In 2002, he was awarded the Presidential Medal of Freedom; he is a writer, teacher, philosopher, reporter, consultant, and a professor at the Peter F. Drucker and Masatoshi Ito Graduate School of Management at Claremont Graduate University. He formerly resided in California.
The thesis of chapter 1 is that effectiveness can be learned. In explicating his thesis, Drucker emphasizes that executives are expected to “get the right things done” (Drucker, 2004, p. 1). At the corpus of his argument to achieve effectiveness is knowledge. He further postulates that “knowledge workers” (p. 3) provide the main value proposition for organizational development and performance. According to Drucker (2004), “The knowledge worker cannot be supervised closely or in detail. He can only be helped. But he must direct himself, and he must direct himself toward performance and contribution, that is, toward effectiveness” (p. 4).
For example, Hoy & Miskel (2008) postulate that, “Maslow focuses on general human needs of the psychological person, while Herzberg (1982) concentrates on the psychological person in terms of how the job affects basic needs” (Hoy & Miskel, 2008, p. 140).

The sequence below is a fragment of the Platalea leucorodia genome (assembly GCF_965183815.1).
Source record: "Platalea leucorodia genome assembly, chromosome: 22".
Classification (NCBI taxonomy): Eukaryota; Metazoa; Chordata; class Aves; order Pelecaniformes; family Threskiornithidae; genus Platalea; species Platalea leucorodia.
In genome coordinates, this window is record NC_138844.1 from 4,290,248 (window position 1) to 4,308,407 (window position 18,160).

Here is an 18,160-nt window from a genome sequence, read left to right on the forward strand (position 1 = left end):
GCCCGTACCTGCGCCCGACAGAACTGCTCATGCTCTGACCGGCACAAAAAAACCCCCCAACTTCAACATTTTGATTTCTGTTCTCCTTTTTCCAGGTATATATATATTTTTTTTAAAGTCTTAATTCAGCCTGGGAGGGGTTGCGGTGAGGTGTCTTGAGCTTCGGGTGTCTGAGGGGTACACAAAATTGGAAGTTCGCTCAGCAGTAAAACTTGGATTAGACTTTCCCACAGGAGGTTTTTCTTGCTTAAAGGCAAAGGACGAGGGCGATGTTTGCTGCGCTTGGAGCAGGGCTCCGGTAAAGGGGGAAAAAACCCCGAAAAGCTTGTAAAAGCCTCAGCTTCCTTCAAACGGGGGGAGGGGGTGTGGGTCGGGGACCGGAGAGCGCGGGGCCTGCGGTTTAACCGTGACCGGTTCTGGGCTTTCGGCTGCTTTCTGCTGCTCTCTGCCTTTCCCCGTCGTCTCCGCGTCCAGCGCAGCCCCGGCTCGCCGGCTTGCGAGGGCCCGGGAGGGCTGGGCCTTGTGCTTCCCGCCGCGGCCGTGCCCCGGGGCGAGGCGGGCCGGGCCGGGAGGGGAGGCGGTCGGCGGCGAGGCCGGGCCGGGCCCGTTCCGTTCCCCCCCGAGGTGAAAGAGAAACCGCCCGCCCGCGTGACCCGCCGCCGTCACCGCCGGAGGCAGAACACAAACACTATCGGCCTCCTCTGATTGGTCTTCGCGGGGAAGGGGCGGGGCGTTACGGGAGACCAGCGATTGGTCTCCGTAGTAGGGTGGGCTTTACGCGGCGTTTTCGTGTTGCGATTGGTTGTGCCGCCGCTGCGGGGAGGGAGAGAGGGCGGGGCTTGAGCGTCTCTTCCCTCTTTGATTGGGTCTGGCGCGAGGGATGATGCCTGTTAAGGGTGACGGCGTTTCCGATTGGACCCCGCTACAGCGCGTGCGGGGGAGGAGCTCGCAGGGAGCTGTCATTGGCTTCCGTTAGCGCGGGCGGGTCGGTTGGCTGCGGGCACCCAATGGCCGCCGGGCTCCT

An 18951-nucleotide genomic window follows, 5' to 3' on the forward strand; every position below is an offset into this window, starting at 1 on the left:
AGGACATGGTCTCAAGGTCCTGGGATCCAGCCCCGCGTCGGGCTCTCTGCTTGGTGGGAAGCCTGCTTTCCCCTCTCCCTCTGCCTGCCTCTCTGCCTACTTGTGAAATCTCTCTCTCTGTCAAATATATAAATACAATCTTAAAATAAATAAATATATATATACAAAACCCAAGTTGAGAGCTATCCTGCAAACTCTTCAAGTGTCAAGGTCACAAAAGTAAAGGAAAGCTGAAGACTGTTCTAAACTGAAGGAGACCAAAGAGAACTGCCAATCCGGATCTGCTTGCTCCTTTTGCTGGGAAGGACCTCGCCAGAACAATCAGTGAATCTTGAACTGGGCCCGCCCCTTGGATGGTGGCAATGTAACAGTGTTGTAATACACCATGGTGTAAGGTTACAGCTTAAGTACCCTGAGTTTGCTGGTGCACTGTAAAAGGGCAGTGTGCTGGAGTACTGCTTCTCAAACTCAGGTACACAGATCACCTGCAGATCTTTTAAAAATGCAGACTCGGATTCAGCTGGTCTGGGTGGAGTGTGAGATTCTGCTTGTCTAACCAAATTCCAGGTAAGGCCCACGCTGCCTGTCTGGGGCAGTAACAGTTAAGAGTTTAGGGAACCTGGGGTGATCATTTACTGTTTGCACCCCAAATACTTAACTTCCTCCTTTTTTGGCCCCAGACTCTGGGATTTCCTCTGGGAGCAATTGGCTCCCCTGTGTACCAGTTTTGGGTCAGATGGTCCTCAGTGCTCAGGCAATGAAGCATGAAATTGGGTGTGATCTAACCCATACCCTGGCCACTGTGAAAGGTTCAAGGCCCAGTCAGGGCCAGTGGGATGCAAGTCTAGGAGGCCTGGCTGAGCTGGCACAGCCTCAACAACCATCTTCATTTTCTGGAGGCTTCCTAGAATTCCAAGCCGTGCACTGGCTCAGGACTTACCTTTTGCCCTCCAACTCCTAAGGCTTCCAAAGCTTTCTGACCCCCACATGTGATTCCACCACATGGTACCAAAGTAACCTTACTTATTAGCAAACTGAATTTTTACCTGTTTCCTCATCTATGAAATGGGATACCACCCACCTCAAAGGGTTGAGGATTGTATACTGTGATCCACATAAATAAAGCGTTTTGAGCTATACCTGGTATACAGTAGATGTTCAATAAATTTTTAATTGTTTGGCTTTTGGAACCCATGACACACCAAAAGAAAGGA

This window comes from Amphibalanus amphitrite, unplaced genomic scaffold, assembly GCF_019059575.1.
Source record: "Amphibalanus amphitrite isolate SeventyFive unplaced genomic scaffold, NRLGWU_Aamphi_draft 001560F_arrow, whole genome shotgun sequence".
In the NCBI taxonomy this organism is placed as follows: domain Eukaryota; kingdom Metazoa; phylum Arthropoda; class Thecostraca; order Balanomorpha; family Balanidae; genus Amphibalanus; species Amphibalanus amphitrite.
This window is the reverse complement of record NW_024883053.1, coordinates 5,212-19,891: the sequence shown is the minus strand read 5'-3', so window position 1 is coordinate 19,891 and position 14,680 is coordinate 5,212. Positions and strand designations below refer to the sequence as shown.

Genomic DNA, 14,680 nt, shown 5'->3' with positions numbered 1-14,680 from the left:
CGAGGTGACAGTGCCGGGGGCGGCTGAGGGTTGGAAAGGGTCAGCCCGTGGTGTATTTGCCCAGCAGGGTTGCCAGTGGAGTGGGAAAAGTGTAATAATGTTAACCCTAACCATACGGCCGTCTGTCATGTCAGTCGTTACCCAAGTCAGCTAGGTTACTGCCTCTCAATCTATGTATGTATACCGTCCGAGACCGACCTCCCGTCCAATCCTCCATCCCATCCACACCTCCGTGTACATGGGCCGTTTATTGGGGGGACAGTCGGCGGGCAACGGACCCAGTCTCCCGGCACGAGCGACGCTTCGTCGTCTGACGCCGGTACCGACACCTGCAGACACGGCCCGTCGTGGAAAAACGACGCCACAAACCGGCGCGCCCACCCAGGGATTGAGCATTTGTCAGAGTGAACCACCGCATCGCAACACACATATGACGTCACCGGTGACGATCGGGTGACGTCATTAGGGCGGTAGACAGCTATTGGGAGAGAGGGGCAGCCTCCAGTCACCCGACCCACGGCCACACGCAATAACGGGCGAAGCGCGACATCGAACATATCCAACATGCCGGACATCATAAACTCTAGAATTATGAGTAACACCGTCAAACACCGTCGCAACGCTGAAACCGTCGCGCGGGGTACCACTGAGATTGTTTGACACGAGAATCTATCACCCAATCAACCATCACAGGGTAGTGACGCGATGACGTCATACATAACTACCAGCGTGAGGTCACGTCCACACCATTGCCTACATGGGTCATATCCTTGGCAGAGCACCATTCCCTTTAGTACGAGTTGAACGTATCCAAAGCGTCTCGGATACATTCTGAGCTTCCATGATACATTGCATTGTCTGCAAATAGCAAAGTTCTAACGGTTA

Decision making is another critical variable to executive effectiveness. Drucker (2004), in isolating the executive’s organizational contribution notes, “He must take responsibility for his contribution. And he is supposed, by virtue of his knowledge, to be better equipped to make the right decision than anyone else” (Drucker, 2004, p. 6). Theoretically, knowledge provides information, which impacts decision making, and by extension organizational performance.
He succinctly asserts, “An organization is an organ of society and fulfills itself by the contribution it makes to the outside environment” (p. 15). The open system is an integration of systems, which incorporate elements of structure and process, whilst being cognizant of myriad social systems within the internal and external environments (Hoy & Miskel, 2008). In other words, despite the best efforts of the most talented executives, their success is also contingent upon external factors that are beyond their effective control. Drucker (2004) eloquently expresses it this way, “This outside, this environment which is the true reality, is well beyond effective control from inside” (p. 14). In concluding chapter 1, Drucker underscores five best practices of effective leaders: systematic time management, results orientation, building on strengths vs. weaknesses, uncanny prioritization, and effective decision making (Drucker, 2004).
Drucker, P. F. (2004). Effectiveness can be learned. In The effective executive (pp. 1-24). New York, NY: HarperCollins.
Hoy, W. K., & Miskel, C. G. (2008). In Educational Administration: Theory research, and practice (8th ed.). New York, NY: McGraw-Hill.